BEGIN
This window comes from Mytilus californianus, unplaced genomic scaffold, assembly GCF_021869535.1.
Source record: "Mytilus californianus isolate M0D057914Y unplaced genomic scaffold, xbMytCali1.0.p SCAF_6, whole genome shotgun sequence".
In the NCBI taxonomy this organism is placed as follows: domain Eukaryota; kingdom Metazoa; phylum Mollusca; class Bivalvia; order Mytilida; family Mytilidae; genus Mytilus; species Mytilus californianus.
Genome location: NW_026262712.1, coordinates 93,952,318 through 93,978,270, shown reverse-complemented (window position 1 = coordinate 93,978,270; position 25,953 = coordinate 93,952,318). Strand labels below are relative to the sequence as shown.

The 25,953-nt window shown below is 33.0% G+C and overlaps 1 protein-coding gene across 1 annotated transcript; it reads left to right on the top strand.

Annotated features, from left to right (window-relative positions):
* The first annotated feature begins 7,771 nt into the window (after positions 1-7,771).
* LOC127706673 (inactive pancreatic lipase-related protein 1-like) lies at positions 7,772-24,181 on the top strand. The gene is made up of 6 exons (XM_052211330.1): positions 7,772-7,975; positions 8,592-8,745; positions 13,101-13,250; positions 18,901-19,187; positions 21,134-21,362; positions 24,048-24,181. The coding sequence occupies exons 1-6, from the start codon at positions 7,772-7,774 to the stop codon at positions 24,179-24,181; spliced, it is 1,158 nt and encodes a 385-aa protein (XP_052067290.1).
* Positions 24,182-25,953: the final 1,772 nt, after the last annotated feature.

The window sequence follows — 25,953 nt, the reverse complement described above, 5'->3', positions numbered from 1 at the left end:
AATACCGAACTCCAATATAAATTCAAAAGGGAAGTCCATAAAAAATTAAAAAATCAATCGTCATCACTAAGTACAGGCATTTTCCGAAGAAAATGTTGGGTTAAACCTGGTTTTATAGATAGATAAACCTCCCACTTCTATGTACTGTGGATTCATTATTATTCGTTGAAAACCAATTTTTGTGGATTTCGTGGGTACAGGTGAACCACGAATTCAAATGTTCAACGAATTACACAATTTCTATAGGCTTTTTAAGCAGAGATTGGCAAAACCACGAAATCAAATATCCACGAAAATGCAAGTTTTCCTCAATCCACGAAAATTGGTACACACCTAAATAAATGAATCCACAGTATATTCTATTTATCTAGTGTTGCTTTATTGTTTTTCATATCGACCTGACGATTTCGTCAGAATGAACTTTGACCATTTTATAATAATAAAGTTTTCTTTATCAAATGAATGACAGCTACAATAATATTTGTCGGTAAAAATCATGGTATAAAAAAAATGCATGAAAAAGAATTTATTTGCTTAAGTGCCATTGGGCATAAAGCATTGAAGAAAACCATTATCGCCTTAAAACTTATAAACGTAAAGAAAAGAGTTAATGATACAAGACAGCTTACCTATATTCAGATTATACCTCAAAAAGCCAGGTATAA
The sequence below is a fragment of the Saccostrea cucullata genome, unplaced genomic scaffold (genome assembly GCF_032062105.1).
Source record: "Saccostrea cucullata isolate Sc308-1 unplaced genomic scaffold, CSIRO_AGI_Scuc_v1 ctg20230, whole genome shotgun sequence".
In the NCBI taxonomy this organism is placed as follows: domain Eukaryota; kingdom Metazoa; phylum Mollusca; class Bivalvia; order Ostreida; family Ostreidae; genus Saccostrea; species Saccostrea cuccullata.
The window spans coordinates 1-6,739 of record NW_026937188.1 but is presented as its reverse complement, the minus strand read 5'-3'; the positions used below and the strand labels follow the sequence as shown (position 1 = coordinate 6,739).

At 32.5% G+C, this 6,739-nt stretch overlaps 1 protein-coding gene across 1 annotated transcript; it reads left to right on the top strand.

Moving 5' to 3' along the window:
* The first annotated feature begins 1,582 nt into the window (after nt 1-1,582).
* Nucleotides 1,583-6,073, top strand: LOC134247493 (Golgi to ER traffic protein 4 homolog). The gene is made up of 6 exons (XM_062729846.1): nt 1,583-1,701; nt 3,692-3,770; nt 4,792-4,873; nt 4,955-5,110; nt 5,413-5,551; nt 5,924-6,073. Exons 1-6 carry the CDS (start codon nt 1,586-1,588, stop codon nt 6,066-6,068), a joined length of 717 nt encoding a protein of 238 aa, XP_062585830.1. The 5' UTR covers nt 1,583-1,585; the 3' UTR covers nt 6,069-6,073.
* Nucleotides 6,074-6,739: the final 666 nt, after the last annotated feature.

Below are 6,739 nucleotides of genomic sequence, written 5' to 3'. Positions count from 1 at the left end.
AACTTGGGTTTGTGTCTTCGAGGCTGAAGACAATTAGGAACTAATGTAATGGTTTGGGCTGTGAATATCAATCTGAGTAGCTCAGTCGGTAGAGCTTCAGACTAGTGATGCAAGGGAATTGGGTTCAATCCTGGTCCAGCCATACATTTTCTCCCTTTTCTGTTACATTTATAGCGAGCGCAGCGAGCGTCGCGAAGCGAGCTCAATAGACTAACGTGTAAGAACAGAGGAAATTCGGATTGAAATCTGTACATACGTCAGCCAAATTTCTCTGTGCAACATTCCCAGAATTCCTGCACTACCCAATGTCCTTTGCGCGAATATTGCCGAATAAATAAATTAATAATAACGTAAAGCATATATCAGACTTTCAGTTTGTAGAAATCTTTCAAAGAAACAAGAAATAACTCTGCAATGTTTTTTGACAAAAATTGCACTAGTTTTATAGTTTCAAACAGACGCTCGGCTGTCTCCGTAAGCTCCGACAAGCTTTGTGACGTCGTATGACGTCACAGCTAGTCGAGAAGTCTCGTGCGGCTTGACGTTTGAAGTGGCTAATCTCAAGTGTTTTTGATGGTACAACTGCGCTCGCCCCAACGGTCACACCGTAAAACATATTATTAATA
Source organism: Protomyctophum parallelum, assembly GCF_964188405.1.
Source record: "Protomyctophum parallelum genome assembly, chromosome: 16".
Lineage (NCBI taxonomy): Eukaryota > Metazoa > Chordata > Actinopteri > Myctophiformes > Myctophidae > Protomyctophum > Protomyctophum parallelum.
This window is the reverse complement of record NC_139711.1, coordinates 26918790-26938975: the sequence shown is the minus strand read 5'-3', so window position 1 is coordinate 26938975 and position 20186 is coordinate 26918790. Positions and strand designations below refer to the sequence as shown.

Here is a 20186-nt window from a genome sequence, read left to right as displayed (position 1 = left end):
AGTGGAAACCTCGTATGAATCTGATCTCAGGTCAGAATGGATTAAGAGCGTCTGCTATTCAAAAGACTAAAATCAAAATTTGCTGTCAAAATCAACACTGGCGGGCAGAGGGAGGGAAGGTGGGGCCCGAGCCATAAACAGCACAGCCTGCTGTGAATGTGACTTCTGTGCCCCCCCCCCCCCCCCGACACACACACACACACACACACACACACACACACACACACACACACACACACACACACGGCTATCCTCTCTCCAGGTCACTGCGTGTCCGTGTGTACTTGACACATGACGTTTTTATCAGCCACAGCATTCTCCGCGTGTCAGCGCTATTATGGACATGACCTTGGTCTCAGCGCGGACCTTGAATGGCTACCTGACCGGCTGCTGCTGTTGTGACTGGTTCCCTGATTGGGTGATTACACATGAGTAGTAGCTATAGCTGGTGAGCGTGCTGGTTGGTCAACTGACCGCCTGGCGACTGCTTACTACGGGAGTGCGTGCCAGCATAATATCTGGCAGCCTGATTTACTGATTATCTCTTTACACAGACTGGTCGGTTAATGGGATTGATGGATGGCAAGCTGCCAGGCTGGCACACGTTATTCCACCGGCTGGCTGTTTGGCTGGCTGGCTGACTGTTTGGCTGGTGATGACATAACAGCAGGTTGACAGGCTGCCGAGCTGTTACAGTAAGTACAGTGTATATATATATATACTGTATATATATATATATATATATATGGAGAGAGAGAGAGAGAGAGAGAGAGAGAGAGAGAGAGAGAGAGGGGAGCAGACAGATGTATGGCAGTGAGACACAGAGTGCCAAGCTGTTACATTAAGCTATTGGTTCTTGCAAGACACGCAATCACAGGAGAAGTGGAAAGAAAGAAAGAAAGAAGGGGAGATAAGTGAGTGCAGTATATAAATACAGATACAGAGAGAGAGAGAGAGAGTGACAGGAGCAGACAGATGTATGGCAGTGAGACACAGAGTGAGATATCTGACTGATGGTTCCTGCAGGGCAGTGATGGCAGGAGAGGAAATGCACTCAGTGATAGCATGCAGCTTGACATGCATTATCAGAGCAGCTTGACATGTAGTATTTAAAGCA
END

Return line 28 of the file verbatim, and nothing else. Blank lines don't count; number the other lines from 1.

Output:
AGTGGAAACCTCGTATGAATCTGATCTCAGGTCAGAATGGATTAAGAGCGTCTGCTATTCAAAAGACTAAAATCAAAATTTGCTGTCAAAATCAACACTGGCGGGCAGAGGGAGGGAAGGTGGGGCCCGAGCCATAAACAGCACAGCCTGCTGTGAATGTGACTTCTGTGCCCCCCCCCCCCCCCCGACACACACACACACACACACACACACACACACACACACACACACACACACACACACACGGCTATCCTCTCTCCAGGTCACTGCGTGTCCGTGTGTACTTGACACATGACGTTTTTATCAGCCACAGCATTCTCCGCGTGTCAGCGCTATTATGGACATGACCTTGGTCTCAGCGCGGACCTTGAATGGCTACCTGACCGGCTGCTGCTGTTGTGACTGGTTCCCTGATTGGGTGATTACACATGAGTAGTAGCTATAGCTGGTGAGCGTGCTGGTTGGTCAACTGACCGCCTGGCGACTGCTTACTACGGGAGTGCGTGCCAGCATAATATCTGGCAGCCTGATTTACTGATTATCTCTTTACACAGACTGGTCGGTTAATGGGATTGATGGATGGCAAGCTGCCAGGCTGGCACACGTTATTCCACCGGCTGGCTGTTTGGCTGGCTGGCTGACTGTTTGGCTGGTGATGACATAACAGCAGGTTGACAGGCTGCCGAGCTGTTACAGTAAGTACAGTGTATATATATATATACTGTATATATATATATATATATATATGGAGAGAGAGAGAGAGAGAGAGAGAGAGAGAGAGAGAGAGAGAGGGGAGCAGACAGATGTATGGCAGTGAGACACAGAGTGCCAAGCTGTTACATTAAGCTATTGGTTCTTGCAAGACACGCAATCACAGGAGAAGTGGAAAGAAAGAAAGAAAGAAGGGGAGATAAGTGAGTGCAGTATATAAATACAGATACAGAGAGAGAGAGAGAGAGTGACAGGAGCAGACAGATGTATGGCAGTGAGACACAGAGTGAGATATCTGACTGATGGTTCCTGCAGGGCAGTGATGGCAGGAGAGGAAATGCACTCAGTGATAGCATGCAGCTTGACATGCATTATCAGAGCAGCTTGACATGTAGTATTTAAAGCA